Rex called it. He noticed the white-winged butterflies fluttering through our gardens and called them the culprits of the holes munched in our cabbage plants. I wasn’t certain. How were they responsible? They were just flitting around, wandering through, and then flying out to the yard beyond.
And then Jude found a few green caterpillars on the cabbage leaves, and I finally did some research:
“Found throughout the U.S., the cabbage worm is the larva of a common white butterfly with three to four black spots on its wings. The damage done by these caterpillars is similar to that of the cabbage looper — the pests chew large, ragged holes in the leaves of cabbages, broccoli, Brussels sprouts, and cauliflower.” (garden.org)
Aha! I told the boys about the caterpillars, and they were all over it. They filled a yogurt container with soapy water and got to work.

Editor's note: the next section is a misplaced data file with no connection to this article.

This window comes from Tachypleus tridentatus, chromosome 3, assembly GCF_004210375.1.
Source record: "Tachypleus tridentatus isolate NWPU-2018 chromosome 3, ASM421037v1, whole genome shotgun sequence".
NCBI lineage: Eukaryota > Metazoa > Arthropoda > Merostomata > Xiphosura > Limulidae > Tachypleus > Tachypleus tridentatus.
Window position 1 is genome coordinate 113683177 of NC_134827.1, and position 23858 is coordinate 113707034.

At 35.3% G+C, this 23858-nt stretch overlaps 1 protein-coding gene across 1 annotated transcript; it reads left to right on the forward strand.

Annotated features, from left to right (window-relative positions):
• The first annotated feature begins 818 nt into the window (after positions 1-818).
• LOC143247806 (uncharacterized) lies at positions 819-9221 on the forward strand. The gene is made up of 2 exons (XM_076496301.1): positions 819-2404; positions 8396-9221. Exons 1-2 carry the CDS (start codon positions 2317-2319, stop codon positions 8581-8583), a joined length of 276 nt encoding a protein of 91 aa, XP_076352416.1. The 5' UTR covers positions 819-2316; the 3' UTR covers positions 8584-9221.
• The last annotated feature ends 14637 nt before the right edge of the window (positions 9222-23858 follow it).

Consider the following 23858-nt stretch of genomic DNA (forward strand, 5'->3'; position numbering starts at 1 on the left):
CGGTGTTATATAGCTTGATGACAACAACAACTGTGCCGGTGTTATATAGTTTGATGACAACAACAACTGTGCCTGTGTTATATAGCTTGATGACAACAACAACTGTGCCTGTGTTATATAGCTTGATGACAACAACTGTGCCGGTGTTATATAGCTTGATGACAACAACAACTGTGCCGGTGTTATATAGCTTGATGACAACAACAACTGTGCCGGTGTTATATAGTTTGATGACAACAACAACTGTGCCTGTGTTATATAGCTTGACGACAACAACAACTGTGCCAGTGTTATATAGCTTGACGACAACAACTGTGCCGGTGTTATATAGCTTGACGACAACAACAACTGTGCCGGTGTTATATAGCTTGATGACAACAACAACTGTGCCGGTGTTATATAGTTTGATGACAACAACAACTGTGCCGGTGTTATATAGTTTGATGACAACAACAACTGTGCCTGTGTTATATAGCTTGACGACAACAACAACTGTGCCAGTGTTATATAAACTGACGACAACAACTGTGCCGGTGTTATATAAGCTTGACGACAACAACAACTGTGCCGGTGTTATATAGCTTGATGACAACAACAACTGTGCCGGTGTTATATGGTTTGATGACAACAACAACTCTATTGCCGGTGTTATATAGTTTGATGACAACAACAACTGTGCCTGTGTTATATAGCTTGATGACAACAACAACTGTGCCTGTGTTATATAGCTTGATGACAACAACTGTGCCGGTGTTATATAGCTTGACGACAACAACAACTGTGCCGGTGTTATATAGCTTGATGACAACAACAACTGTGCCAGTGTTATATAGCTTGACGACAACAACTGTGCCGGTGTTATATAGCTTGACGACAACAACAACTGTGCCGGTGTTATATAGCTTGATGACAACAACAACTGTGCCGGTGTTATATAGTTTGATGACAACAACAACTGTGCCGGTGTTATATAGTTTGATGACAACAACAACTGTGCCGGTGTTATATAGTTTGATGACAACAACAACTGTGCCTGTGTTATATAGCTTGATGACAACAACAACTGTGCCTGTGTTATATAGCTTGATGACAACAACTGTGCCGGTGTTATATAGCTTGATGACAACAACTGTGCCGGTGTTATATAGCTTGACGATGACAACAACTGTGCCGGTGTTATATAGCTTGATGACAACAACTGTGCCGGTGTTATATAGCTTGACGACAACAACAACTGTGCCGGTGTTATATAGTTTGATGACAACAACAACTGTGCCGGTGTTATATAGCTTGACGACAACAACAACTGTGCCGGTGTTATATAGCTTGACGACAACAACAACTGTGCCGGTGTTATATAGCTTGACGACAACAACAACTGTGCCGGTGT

Jude is an expert bug and creepy crawler finder. He started plucking the plump camouflaged caterpillars off the front and backs of cabbage leaves, inside the tightly folded center, and along the stem. Each find was raised in the air and celebrated: “Number 12!” He handed them over to Rex, who dropped them into the water. Here are the stats, all found in about 20 minutes:
18 cabbage worms
2 cabbage worm cocoons
When no other culprits could be found, all three boys proudly admired their collection.
Thankfully, we have not had any other pests invade our gardens…that we know of. Rabbits stay away thanks to our four ever-prowling cats: Minnie, Coco, Uno, and Cloud. The gardens are close enough to the house that deer dare not come close…and if they did, they would be enthusiastically screamed and stomped at by three little boys. Nothing messes with their gardens.